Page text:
Putnam Global GDP Nowcast | September 2021

The Putnam Global GDP Nowcast index is a proprietary GDP-weighted quantitative model that tracks key growth factors across 25 economies. This index and individual country indexes are used as key signals in Putnam's interest-rate and foreign-exchange strategies.

Global economic growth slows

Rising Covid-19 cases and worries about higher interest rates damped recovery expectations

Among G-10 economies, the eurozone, the United Kingdom, and Australia slowed the most. Canada and Japan improved, while the United States held steady. The euro area's industrial production declined, and Britain's composite Purchasing Managers Index (PMI) and services PMI disappointed. In Canada, exports, auto sales, employment, and retail sales contributed to growth. In the Central and Eastern Europe, Middle East, and Africa (CEEMEA) region, South Africa slowed the most, while Turkey improved. Among Asian economies, Malaysia's economic indicators improved as South Korea's slowed. China continued its modest downward trend due to disappointing real estate, housing, and manufacturing PMI indicators.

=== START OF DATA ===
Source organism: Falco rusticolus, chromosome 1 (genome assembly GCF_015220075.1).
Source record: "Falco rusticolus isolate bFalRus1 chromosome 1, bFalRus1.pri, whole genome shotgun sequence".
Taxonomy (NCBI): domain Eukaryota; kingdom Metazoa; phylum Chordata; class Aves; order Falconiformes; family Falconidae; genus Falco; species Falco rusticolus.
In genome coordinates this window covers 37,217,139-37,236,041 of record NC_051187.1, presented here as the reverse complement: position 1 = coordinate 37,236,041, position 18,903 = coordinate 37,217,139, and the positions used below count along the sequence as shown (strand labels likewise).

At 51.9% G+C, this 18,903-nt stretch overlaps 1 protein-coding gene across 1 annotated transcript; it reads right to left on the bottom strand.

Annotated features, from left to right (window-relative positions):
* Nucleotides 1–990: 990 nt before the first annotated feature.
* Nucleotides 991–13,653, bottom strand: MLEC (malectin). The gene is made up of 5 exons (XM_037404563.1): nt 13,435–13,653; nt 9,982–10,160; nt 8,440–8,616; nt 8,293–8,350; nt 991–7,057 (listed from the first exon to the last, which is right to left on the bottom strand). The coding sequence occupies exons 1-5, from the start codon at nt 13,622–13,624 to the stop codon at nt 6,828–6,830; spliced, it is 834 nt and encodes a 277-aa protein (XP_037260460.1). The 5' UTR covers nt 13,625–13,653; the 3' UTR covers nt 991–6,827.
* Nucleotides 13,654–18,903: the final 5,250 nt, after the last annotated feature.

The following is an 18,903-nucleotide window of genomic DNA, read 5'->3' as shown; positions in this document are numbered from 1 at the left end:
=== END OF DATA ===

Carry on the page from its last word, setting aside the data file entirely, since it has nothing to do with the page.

This six-year illustration shows stable GDP up until the collapse from the coronavirus pandemic.

Nov '16–Dec '17

More synchronous performance across global markets emerges to lift the trajectory of global growth.

Feb '20–April '20

The Covid-19 pandemic causes a global economic downturn.

May '20–present

Global growth estimates start to pick up and stabilize as countries ease mobility restrictions and vaccination rates rise.

Source: Putnam. Data as of August 31, 2021. We base our Global GDP Nowcast on a tailored methodology that captures daily data releases for the most essential growth characteristics for each of 25 countries — including purchasing managers' index data, industrial production, retail sales data, labor market metrics, real estate price indexes, sentiment indicators, and numerous other factors. The mix of factors used for each market may change over time as new indicators become available from data sources or if certain factors become more, or less, predictive of economic growth.